Employers Should Use Delay to Prepare for ACA Requirements
According to Ernst & Young, more than one-third (35%) of attendees of the webcast, “Affordable Care Act: How the Delay of the Employer Mandate May Impact Your Company,” indicated their main concern with regards to the PPACA was compliance with reporting requirements.
The delay in the reporting requirements means the reporting of covered lives by insurers and self-insured employers to the Internal Revenue Service (IRS) will not be required for 2014 health care coverage. For 2015 coverage, the earliest filing is not required until 2016. Also, reporting by large employers of coverage offered to full-time employees is not required for 2014 coverage. Again, for 2015 coverage, the earliest filing is not required till 2016.
“Companies should use 2014 to compile details such as who is full-time. Have your information prepared as if you were anticipating an audit. The delay gives companies time to get systems in place and to clean things up,” said webcast panelist Anne Phelps, a principal with Ernst & Young’s Washington Council in Washington, D.C. She said companies should use the delay as “a test or practice year to see how employees react and without fear of employer penalties in 2014.”
The employer mandate requires employers with 50 or more full-time employees to offer those employees, as well as their dependents, health care coverage or pay an excise tax if an employee obtains coverage via a health insurance exchange and premium tax credit. The delay in reporting requirements means employer excise taxes will not be assessed till 2015.
Phelps said companies need to know "what data pieces are needed for reporting." She added, "We expect to hear more from the federal government on this topic in September, since companies will need to know specifics in order to carry out IT [information technology] builds for systems."
Communication with employees about the PPACA and related changes also needs to be made a priority, according to panelist Helen Morrison, a principal with Ernst & Young's National Tax, Compensation and Benefits area, Washington, D.C. "Employee communications are very important. Get a jump on finding out answers to questions that employees will be asking. The delay is an opportunity for employers to explain their plan to employees and also to explain how the law changes things," she said.
The webcast also made clear that communications with employees need to include information about health insurance exchanges, briefing employees on what they should expect when the exchanges open, and they start enrolling, on October 1 of this year. Discussions should also be about the Fair Labor Standards Act (FLSA) notices, which employers will need to provide to employees by that same date.
According to the Department of Labor, the FLSA notices are to notify employees of: the existence of the exchanges, including a description of the services they provide and how the exchanges can be contacted for assistance; the fact that if the employer plan's share of the total allowed costs of benefits is less than 60%, the employee may be eligible for a premium tax credit if they purchase a qualified health plan through an exchange; and that if the employee purchases a qualified health plan through an exchange, the employee may lose the employer contribution to any health benefits plan offered by the employer and that all or a portion of such a contribution may be excludable from income for federal income tax purposes.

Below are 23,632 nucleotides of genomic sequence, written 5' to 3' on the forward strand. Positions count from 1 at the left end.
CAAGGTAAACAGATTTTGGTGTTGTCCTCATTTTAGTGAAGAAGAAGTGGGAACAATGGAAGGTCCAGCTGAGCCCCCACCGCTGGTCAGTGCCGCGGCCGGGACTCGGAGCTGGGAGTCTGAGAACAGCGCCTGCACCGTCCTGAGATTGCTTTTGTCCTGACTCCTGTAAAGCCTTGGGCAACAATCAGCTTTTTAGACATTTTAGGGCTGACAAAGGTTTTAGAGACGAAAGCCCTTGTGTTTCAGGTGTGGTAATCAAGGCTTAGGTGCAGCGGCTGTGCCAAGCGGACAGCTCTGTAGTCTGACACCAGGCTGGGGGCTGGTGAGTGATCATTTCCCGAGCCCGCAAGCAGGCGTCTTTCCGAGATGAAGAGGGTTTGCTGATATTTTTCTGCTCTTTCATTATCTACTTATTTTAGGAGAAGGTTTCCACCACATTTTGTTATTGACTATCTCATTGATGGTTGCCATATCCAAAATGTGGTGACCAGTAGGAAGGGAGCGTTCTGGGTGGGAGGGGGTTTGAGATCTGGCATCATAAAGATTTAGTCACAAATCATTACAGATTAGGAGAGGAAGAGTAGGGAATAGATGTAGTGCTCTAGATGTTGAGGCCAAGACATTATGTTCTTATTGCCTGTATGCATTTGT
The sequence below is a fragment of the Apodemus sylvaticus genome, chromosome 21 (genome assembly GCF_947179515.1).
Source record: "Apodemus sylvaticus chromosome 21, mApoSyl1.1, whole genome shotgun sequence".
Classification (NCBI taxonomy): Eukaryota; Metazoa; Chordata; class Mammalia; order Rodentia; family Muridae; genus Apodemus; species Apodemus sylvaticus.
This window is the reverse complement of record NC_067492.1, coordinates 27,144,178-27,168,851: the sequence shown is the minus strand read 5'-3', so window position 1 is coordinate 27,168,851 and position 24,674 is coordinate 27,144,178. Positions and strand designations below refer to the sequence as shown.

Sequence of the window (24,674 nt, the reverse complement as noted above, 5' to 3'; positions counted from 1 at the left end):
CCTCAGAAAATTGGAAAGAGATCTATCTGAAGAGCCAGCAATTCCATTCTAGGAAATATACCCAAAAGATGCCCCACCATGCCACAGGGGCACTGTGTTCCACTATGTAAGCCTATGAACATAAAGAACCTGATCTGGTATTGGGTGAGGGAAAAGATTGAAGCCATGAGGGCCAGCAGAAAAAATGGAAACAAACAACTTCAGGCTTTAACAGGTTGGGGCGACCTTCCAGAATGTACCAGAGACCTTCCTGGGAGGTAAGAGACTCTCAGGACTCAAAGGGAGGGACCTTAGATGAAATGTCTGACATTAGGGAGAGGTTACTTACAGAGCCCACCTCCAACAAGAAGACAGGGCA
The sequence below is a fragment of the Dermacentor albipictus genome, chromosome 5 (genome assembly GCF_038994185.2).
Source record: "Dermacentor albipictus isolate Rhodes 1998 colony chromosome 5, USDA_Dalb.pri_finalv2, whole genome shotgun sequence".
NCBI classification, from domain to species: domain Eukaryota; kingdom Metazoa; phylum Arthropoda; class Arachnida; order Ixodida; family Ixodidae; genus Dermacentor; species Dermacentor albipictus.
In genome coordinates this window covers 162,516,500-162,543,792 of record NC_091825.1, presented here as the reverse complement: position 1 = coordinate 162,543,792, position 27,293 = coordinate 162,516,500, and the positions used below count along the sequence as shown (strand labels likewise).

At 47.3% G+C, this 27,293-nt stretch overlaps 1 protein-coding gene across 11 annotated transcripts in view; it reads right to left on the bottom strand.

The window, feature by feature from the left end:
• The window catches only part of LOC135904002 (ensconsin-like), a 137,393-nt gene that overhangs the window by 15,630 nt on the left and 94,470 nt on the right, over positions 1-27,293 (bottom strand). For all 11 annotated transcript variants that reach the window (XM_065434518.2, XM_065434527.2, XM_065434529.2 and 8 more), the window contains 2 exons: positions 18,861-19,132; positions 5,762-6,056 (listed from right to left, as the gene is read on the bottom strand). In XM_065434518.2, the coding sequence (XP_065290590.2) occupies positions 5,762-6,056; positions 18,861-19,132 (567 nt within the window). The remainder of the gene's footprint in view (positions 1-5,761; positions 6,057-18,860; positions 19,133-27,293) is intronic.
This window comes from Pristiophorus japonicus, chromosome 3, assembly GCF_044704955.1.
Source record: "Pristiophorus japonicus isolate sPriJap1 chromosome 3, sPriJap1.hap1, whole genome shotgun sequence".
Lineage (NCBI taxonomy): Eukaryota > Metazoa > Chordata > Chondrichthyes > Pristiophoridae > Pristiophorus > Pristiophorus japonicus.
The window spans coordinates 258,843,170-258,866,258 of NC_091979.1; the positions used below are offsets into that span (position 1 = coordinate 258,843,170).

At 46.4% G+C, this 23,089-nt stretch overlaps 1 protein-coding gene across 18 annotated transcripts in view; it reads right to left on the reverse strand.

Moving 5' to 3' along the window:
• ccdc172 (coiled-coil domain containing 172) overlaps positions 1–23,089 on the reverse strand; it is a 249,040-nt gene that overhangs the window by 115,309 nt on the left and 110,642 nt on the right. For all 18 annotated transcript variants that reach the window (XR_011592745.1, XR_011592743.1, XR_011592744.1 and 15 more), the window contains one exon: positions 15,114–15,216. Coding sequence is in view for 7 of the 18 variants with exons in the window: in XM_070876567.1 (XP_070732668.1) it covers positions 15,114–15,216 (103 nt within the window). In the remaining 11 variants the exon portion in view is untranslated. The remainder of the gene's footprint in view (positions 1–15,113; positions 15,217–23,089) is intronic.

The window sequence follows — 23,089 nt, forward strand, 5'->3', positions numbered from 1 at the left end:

"Companies have to communicate about the FLSA notices and how they affect employees," said webcast panelist Ali Master, national director of Ernst & Young's Business Incentives and Credits, Indirect Tax Services, Dallas, Texas.
He explained, "With the FLSA notices, if a company does not offer affordable coverage in 2014, but will do so in 2015, the employee needs to know that in advance, since they would not be able to use their 2015 tax credit for 2015 if they didn't find out in time.
Master pointed out that while the employer mandate and reporting requirement portions of the PPACA have been delayed, it is important to "remember that not all of the law is on hold."
In addition to providing employees with the FLSA notices and the availability of premium tax assistance credits for exchange coverage, several other provisions of the PPACA remain in effect, including the individual mandate (which requires employees to maintain a minimum level of coverage or pay a tax), Medicaid expansion (up to 138% of the federal poverty level), insurance market reform rules, exchange notices to employers, transitional reinsurance fees, and Patient-Centered Outcomes Research Institute (PCORI) fees.
When the panel was asked if they anticipated any legislative changes being made to the PPACA by Congress, Phelps said, "The area to really keep an eye on is the part of the law that talks about using 30 hours a week as the standard for considering an employee as full time. There is a push by employers to make this standard higher, such as 35 or 40 hours a week."
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